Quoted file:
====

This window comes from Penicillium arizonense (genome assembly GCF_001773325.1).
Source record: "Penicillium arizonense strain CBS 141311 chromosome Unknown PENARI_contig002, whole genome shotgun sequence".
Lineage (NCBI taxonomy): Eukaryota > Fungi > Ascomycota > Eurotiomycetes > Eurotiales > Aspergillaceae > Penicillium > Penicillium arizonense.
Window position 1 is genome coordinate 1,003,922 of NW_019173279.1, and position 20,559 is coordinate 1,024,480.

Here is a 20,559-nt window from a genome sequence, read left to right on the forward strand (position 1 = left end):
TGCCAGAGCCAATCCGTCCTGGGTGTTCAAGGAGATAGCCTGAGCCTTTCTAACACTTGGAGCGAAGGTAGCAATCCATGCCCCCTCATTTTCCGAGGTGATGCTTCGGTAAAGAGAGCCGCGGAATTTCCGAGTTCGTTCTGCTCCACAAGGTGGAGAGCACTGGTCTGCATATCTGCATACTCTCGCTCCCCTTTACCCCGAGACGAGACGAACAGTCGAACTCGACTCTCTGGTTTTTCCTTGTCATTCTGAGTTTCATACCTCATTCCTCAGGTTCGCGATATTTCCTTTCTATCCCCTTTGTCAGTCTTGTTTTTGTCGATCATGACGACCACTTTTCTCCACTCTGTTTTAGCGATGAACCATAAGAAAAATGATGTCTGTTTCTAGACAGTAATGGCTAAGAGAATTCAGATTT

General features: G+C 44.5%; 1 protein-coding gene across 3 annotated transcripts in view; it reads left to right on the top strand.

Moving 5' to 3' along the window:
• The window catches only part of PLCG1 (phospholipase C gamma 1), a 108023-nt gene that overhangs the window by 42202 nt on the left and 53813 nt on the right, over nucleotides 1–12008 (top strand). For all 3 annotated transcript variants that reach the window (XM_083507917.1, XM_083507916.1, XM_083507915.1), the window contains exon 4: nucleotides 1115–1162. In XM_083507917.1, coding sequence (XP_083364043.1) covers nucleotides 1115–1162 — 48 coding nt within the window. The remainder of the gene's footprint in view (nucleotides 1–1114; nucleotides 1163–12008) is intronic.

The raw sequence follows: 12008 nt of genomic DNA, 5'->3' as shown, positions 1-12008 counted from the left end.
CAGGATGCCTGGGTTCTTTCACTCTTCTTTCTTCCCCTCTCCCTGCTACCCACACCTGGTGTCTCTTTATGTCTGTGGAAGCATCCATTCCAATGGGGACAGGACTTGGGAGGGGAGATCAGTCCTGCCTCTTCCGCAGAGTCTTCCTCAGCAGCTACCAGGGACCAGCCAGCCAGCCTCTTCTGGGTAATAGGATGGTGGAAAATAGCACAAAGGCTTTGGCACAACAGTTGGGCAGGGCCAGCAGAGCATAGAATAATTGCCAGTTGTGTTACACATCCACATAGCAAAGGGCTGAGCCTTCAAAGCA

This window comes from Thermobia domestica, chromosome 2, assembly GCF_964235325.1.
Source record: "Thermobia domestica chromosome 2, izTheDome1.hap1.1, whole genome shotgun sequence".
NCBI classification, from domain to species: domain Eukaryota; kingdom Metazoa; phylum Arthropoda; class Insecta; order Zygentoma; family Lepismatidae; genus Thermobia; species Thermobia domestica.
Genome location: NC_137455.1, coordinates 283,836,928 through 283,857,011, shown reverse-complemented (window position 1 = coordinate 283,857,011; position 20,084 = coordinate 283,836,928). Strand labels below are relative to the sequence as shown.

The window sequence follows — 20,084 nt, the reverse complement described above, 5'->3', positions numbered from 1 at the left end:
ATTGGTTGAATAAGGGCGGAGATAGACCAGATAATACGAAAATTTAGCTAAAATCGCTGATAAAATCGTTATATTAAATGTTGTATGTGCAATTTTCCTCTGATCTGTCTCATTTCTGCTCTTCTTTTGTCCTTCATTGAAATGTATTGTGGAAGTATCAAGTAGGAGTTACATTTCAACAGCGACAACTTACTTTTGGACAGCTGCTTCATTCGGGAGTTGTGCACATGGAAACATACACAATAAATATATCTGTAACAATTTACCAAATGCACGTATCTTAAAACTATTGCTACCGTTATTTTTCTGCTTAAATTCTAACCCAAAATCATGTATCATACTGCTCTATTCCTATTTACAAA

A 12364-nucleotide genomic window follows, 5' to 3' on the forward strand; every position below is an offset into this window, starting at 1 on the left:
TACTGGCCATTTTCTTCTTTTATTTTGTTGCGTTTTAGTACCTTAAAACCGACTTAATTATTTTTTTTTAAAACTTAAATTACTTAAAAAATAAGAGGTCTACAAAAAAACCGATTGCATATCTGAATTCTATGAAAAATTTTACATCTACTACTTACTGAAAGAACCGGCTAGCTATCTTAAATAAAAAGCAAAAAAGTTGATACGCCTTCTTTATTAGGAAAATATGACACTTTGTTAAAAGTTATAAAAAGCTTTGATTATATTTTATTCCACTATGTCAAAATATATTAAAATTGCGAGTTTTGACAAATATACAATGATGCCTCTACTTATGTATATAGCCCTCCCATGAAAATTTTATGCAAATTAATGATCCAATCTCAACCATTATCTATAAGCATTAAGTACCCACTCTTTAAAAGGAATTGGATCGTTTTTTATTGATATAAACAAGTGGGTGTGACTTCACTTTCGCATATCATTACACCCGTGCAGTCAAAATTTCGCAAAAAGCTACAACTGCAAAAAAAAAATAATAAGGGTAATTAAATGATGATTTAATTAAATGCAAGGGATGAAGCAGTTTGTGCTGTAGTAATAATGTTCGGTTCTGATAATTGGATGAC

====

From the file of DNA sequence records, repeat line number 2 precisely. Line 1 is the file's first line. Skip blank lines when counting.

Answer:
Source record: "Penicillium arizonense strain CBS 141311 chromosome Unknown PENARI_contig002, whole genome shotgun sequence".